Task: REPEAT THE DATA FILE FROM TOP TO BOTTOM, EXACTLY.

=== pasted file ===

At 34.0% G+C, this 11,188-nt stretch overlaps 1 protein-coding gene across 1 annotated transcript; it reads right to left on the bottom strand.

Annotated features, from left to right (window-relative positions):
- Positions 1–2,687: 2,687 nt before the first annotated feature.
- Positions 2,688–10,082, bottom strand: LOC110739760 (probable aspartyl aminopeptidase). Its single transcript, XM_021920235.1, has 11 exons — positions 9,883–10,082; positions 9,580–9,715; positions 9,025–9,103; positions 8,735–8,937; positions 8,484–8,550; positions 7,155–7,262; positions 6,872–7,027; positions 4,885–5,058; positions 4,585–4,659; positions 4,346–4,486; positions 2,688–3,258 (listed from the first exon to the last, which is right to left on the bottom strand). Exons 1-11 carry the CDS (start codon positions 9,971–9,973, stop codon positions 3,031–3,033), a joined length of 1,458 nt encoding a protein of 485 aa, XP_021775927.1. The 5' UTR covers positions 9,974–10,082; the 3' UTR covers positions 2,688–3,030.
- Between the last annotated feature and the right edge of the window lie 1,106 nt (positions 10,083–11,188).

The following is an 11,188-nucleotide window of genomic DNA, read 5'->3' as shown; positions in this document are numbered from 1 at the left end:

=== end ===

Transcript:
At 34.0% G+C, this 11,188-nt stretch overlaps 1 protein-coding gene across 1 annotated transcript; it reads right to left on the bottom strand.

Annotated features, from left to right (window-relative positions):
- Positions 1–2,687: 2,687 nt before the first annotated feature.
- Positions 2,688–10,082, bottom strand: LOC110739760 (probable aspartyl aminopeptidase). Its single transcript, XM_021920235.1, has 11 exons — positions 9,883–10,082; positions 9,580–9,715; positions 9,025–9,103; positions 8,735–8,937; positions 8,484–8,550; positions 7,155–7,262; positions 6,872–7,027; positions 4,885–5,058; positions 4,585–4,659; positions 4,346–4,486; positions 2,688–3,258 (listed from the first exon to the last, which is right to left on the bottom strand). Exons 1-11 carry the CDS (start codon positions 9,971–9,973, stop codon positions 3,031–3,033), a joined length of 1,458 nt encoding a protein of 485 aa, XP_021775927.1. The 5' UTR covers positions 9,974–10,082; the 3' UTR covers positions 2,688–3,030.
- Between the last annotated feature and the right edge of the window lie 1,106 nt (positions 10,083–11,188).

The following is an 11,188-nucleotide window of genomic DNA, read 5'->3' as shown; positions in this document are numbered from 1 at the left end: